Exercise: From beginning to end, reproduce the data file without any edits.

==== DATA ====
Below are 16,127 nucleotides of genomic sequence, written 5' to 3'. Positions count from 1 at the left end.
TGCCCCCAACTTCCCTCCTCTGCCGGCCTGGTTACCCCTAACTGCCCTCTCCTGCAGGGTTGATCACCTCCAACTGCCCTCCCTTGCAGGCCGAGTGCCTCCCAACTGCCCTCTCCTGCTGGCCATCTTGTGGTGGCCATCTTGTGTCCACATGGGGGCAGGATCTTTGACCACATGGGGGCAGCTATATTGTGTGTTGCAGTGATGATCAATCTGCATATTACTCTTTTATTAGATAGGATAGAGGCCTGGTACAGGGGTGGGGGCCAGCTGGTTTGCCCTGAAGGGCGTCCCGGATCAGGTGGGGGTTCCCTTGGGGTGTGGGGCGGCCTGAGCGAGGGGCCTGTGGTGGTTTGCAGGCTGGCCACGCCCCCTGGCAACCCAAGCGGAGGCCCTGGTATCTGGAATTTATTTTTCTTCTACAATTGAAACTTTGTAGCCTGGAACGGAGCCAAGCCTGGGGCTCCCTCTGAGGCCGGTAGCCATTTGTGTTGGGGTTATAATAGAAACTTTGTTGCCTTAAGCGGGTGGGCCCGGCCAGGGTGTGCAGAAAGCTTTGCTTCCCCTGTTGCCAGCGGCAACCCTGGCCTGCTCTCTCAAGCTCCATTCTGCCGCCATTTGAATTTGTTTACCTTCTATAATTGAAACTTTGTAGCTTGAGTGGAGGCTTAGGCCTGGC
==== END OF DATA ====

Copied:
Below are 16,127 nucleotides of genomic sequence, written 5' to 3'. Positions count from 1 at the left end.
TGCCCCCAACTTCCCTCCTCTGCCGGCCTGGTTACCCCTAACTGCCCTCTCCTGCAGGGTTGATCACCTCCAACTGCCCTCCCTTGCAGGCCGAGTGCCTCCCAACTGCCCTCTCCTGCTGGCCATCTTGTGGTGGCCATCTTGTGTCCACATGGGGGCAGGATCTTTGACCACATGGGGGCAGCTATATTGTGTGTTGCAGTGATGATCAATCTGCATATTACTCTTTTATTAGATAGGATAGAGGCCTGGTACAGGGGTGGGGGCCAGCTGGTTTGCCCTGAAGGGCGTCCCGGATCAGGTGGGGGTTCCCTTGGGGTGTGGGGCGGCCTGAGCGAGGGGCCTGTGGTGGTTTGCAGGCTGGCCACGCCCCCTGGCAACCCAAGCGGAGGCCCTGGTATCTGGAATTTATTTTTCTTCTACAATTGAAACTTTGTAGCCTGGAACGGAGCCAAGCCTGGGGCTCCCTCTGAGGCCGGTAGCCATTTGTGTTGGGGTTATAATAGAAACTTTGTTGCCTTAAGCGGGTGGGCCCGGCCAGGGTGTGCAGAAAGCTTTGCTTCCCCTGTTGCCAGCGGCAACCCTGGCCTGCTCTCTCAAGCTCCATTCTGCCGCCATTTGAATTTGTTTACCTTCTATAATTGAAACTTTGTAGCTTGAGTGGAGGCTTAGGCCTGGC